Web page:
Yesterday Speaker of the House John Boehner (R-Ohio) invited Israeli Prime Minister Benjamin Netanyahu to address the Congress in February, which he accepted. While on the surface this may seem relatively innocuous, it would not be the first time that he addressed Congress, in reality this invitation is an “in your face” move by Speaker Boehner and a direct challenge to President Obama. While technically not required, as the Speaker pointed out he can invite anyone he pleases to speak to Congress, it is highly unusual as the Speaker gave no advanced notice to the Obama Administration. Diplomatically, historically and in keeping with protocol, not to mention good manners, the Speaker should have coordinated the invitation with the administration. It is customary that a head of state invite, or at least tacitly agree to, another head of state coming to the United States on official business. And oh yeah. According to the Constitution, the Executive Branch is responsible for foreign affairs. This does not, of course, mean that the Congress does not have a role to play in oversight of foreign affairs. Indeed they do have a role and an important one at that. The Senate is tasked with the duty to “advise and consent” to Ambassadorial appointments, treaties and other functions related to foreign affairs. The House does not have that role, but they do control the money and that is the primary way that they influence such matters.
Equally rude was the revelation that Prime Minister Netanyahu did not inform the Obama Administration about the invitation either. It could be because the Israelis did not want to get in the middle of an American political dispute. It could be because the Prime Minister is himself in the middle of a contentious re-election campaign and an appearance before the U.S. Congress can only help him in his bid. It could be because the Israelis, and Prime Minister Netanyahu in particular, could care less about any American policies, they are only interested in protecting their own interests.
Why is this a big deal? Besides the theatrics and political gamesmanship, behind Speaker Boehner’s move is the ongoing negotiation with Iran about its nuclear weapons ambitions. Many Republicans, and some Democrats, (and certainly Prime Minister Netanyahu) believe that President Obama is about to make a “bad” deal with the Iranians that will give them the ability to produce nuclear weapons on short notice. Those that oppose any deal, or at least the deal currently under negotiation, with the Iranians want to impose more and more severe sanctions now on the Iranians and keep them on until they, in essence, capitulate and remove any nuclear capability whatsoever. The current negotiations would allow the Iranians to keep peaceful nuclear reactors for generating electricity and for research, but with significant restrictions and under a severe inspection regime. There are currently sanctions in place with Iran which, coupled with the dramatic drop in the price of oil, have a significant impact on their economy and brought some in their government around to the possibility of agreeing to the constraints on their nuclear program.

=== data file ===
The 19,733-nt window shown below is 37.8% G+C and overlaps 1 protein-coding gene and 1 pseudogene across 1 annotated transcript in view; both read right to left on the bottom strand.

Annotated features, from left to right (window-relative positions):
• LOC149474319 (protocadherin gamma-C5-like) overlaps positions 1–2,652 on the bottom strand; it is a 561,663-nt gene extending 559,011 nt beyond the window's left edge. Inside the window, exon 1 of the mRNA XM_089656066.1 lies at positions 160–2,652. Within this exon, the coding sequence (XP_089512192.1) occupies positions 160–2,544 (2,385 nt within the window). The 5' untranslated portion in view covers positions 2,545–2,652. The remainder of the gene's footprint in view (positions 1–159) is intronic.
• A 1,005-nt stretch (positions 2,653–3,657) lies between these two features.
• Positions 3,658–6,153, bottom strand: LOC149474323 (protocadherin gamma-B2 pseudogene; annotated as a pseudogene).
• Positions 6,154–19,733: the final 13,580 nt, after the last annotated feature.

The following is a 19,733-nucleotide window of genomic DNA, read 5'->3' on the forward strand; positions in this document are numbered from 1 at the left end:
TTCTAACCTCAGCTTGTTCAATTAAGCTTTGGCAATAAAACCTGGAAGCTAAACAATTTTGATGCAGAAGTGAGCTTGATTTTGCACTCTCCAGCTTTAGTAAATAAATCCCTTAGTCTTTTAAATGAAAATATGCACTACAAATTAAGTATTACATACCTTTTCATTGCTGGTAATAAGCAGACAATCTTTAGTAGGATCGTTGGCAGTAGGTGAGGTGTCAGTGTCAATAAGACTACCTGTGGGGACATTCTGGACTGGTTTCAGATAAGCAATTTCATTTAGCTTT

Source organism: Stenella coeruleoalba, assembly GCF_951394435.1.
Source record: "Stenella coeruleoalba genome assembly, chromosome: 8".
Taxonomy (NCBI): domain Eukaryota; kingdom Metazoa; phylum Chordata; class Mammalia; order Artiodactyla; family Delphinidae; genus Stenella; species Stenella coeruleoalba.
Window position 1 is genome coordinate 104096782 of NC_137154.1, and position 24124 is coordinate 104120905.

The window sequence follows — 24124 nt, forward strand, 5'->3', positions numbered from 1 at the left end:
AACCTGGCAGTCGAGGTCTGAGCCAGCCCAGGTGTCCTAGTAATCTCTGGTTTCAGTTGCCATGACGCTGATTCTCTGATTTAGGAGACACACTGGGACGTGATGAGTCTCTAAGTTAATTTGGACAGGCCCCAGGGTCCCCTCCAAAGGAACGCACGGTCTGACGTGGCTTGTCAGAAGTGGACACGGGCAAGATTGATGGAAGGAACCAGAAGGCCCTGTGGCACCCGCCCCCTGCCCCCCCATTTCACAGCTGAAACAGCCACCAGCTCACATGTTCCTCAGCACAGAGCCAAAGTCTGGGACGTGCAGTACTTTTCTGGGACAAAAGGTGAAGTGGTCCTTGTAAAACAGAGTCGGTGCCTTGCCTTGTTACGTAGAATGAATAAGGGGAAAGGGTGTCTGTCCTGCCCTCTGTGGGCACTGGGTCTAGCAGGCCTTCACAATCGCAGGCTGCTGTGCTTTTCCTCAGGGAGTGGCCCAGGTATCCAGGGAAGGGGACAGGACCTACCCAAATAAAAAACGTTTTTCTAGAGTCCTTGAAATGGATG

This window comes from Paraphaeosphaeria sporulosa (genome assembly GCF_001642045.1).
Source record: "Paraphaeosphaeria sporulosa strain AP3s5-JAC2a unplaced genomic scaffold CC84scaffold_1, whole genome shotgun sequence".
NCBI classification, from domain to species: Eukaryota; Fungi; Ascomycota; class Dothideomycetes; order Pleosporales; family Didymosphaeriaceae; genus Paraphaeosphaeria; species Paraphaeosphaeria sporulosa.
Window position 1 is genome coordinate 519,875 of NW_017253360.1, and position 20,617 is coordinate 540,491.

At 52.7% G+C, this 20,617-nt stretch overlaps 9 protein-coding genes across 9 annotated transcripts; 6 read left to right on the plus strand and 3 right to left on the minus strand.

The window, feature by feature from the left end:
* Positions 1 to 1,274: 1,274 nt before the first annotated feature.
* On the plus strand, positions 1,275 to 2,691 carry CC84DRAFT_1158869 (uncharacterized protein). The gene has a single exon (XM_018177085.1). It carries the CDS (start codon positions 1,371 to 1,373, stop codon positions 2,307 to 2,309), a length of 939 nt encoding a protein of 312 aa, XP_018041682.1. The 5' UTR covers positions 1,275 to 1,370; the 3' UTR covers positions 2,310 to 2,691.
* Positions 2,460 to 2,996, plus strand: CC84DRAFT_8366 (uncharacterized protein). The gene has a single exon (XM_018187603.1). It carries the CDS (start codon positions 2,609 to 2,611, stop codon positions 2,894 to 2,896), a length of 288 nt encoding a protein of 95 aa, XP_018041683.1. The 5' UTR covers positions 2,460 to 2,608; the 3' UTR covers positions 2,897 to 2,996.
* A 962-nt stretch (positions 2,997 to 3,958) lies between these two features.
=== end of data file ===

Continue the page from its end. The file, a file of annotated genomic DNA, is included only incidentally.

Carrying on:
To be sure, there are Iranian hard-liners in influential positions in their government that oppose any deal. The current negotiations are not a sure thing. President Obama clearly states that there is “probably less than a 50-50 chance” of the negotiations succeeding. He is willing to put more sanctions in place if the negotiations fail, but strongly opposes any further efforts now as he argues that the chance of success will fall from 50-50 to zero. It will also have an impact on negotiations with other nations as the move would be perceived as the United States (and other nations, more on that shortly) reneging on their good faith negotiations.
These are not unilateral negotiations. Negotiating partners (sometimes referred to as the P5+1) include the United States, Britain, France, Germany, Russia and China working to get Iranian concessions on their nuclear program. In a press conference during his visit to the United States last week, British Prime Minister David Cameron said that he told U.S. senators that “it is the opinion of the U.K. that further sanctions at this point won’t actually help to bring the talks to a successful conclusion.” In today’s Washington Post the foreign ministers of France, Britain, Germany and the European Union wrote an opinion piece directed at the United States Congress delineating the progress made to date in gaining International Atomic Energy Agency (IAEA) access to Iranian reactors and other progress in providing oversight, and subsequent limitations, on the Iranian ability to produce a nuclear weapon. They ask that diplomacy be continued to allow further progress and specifically make the point that:
“new sanctions at this moment might also fracture the international coalition that has made sanctions so effective so far. Rather than strengthening our negotiating position, new sanctions legislation at this point would set us back.”